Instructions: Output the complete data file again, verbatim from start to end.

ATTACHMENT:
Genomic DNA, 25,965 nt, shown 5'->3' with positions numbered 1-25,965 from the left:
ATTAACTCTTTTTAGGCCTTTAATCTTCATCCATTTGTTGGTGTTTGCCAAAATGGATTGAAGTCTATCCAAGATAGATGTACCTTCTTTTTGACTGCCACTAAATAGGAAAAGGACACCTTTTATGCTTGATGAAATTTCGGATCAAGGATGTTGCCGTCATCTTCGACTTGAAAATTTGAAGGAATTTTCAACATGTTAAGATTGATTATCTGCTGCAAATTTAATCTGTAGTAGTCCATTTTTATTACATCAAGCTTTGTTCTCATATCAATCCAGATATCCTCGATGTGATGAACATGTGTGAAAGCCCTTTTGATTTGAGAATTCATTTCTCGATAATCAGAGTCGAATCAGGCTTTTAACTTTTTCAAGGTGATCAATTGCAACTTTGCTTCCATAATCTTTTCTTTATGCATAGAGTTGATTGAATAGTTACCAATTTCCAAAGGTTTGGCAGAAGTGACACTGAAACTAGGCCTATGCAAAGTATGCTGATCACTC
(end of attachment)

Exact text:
Genomic DNA, 25,965 nt, shown 5'->3' with positions numbered 1-25,965 from the left:
ATTAACTCTTTTTAGGCCTTTAATCTTCATCCATTTGTTGGTGTTTGCCAAAATGGATTGAAGTCTATCCAAGATAGATGTACCTTCTTTTTGACTGCCACTAAATAGGAAAAGGACACCTTTTATGCTTGATGAAATTTCGGATCAAGGATGTTGCCGTCATCTTCGACTTGAAAATTTGAAGGAATTTTCAACATGTTAAGATTGATTATCTGCTGCAAATTTAATCTGTAGTAGTCCATTTTTATTACATCAAGCTTTGTTCTCATATCAATCCAGATATCCTCGATGTGATGAACATGTGTGAAAGCCCTTTTGATTTGAGAATTCATTTCTCGATAATCAGAGTCGAATCAGGCTTTTAACTTTTTCAAGGTGATCAATTGCAACTTTGCTTCCATAATCTTTTCTTTATGCATAGAGTTGATTGAATAGTTACCAATTTCCAAAGGTTTGGCAGAAGTGACACTGAAACTAGGCCTATGCAAAGTATGCTGATCACTC